Student Conduct Process

The student conduct process is designed to:

  •   Assist in the development and education of students.
  •   Promote mutual respect within the University community.
  •   Contribute to maintaining a safe campus environment.
  •   Provide a process for tracking repeated incidents of student code violations.

Weber State University recognizes students as adults pursuing their education and cannot assume the responsibility of parents for the conduct of students. The underlying goals of the Weber State University Student Code are to: 1) contribute to the development of appropriate individual and group behavior and 2) encourage responsible citizenship within the University community. The administration of student policies should be conducted in a manner that will foster the ethical development and personal integrity of students and promote an environment that is in accord with the overall educational mission of the University.

The vast majority of issues can be resolved at an informal level. Informal resolution of grievances is strongly encouraged. If satisfactory resolution is not achieved through informal means a more formal process may be pursued. Informal or formal resolution may be sought through the academic department or college, the Office of the Dean of Students Office, or the Due Process Officer.

Students should be aware that if they are interviewed regarding allegations that they have violated the student code, they are allowed to bring an advisor, who may be an attorney, with them. The advisor may not actively participate unless a formal hearing is held, but may consult with the student throughout the process. The University wants to make sure all parties are treated fairly and abides by Board of Regents R256 in student disciplinary processes.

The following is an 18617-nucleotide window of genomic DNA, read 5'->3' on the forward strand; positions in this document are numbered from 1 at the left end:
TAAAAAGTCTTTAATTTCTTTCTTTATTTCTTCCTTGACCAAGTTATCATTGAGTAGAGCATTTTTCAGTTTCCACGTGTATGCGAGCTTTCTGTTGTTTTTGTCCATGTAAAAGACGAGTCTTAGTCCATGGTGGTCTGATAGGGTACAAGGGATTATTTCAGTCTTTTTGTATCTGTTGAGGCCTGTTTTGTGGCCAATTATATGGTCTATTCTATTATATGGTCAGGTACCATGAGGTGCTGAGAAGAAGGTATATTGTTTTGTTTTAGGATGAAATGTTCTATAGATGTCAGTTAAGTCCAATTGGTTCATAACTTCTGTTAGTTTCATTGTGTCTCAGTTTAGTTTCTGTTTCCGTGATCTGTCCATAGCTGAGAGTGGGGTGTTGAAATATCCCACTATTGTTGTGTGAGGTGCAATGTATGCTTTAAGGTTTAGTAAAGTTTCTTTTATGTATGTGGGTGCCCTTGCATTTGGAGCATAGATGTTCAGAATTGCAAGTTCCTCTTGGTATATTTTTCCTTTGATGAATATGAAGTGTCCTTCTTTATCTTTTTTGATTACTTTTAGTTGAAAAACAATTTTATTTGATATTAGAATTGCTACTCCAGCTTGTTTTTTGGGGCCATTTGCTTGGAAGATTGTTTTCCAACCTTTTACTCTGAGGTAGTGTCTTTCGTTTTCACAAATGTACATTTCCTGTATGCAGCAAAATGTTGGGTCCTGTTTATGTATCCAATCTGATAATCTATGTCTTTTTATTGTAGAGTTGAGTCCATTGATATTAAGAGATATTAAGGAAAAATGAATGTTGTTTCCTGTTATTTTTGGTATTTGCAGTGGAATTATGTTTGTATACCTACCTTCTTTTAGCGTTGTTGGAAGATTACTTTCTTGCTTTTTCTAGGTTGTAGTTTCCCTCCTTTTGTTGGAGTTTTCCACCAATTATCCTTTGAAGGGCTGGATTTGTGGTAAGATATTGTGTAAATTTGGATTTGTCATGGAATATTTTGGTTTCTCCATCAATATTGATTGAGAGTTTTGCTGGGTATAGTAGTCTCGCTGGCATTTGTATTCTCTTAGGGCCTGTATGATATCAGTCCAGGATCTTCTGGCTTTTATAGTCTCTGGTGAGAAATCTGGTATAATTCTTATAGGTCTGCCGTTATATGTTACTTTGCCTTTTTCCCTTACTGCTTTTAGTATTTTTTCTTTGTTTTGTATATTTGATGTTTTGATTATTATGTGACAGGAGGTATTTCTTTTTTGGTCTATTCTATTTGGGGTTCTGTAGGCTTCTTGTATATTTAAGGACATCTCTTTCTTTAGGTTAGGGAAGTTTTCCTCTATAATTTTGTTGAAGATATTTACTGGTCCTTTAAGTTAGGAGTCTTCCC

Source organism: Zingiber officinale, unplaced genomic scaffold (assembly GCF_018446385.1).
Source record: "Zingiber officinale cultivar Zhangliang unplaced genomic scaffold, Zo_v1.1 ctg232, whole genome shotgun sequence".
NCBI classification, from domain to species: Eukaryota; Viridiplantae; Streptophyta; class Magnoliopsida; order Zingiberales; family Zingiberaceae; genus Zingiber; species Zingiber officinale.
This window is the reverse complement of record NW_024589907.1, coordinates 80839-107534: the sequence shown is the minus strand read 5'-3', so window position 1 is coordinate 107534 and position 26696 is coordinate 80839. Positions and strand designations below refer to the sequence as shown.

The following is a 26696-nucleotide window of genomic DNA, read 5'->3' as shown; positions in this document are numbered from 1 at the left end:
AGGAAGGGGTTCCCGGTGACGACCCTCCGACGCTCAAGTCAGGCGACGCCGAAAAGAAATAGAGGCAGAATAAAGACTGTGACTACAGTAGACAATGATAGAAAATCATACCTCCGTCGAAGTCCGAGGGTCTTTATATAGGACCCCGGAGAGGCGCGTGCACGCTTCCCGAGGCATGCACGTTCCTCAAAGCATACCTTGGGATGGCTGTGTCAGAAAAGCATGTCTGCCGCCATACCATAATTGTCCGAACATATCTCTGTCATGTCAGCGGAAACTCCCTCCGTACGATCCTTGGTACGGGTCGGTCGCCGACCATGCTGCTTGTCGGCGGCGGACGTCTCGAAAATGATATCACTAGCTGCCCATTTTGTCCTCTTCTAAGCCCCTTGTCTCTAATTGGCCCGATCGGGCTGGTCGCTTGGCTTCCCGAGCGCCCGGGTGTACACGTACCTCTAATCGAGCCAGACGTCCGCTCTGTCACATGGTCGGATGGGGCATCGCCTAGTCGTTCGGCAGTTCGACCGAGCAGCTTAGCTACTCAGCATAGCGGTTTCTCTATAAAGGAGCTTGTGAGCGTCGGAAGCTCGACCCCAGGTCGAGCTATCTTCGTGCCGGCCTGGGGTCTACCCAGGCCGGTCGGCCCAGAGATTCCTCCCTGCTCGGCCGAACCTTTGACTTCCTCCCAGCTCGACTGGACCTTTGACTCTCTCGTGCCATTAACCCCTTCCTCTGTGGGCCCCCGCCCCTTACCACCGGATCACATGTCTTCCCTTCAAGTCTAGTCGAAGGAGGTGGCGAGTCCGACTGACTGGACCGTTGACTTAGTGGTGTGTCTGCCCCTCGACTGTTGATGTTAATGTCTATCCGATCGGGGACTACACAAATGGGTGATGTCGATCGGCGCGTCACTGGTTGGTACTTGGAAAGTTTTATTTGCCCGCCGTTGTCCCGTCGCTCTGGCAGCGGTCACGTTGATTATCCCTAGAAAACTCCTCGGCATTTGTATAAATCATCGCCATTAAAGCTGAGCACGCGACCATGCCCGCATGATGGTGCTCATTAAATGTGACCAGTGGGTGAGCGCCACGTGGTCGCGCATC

To efficiently address the wide variety of issues arising on a university campus, student conduct is divided into two areas of focus:

Behavioral Issues

Examples: disruption of teaching or university activity, alcohol/substance use violations, threats, harassment, theft, repeated academic misconduct, etc.

Contact: Paige Zarogoza-Davies, Assistant Dean of Students,


For more detailed information about behavioral misconduct and levels of resolution, please refer to the Behavioral Misconduct website.

Administrative & Academic Issues

Examples: Course requirements, grade disputes, etc.

For more detailed information about levels of resolution, please refer to the Student Petition, Complaints & Grievances website.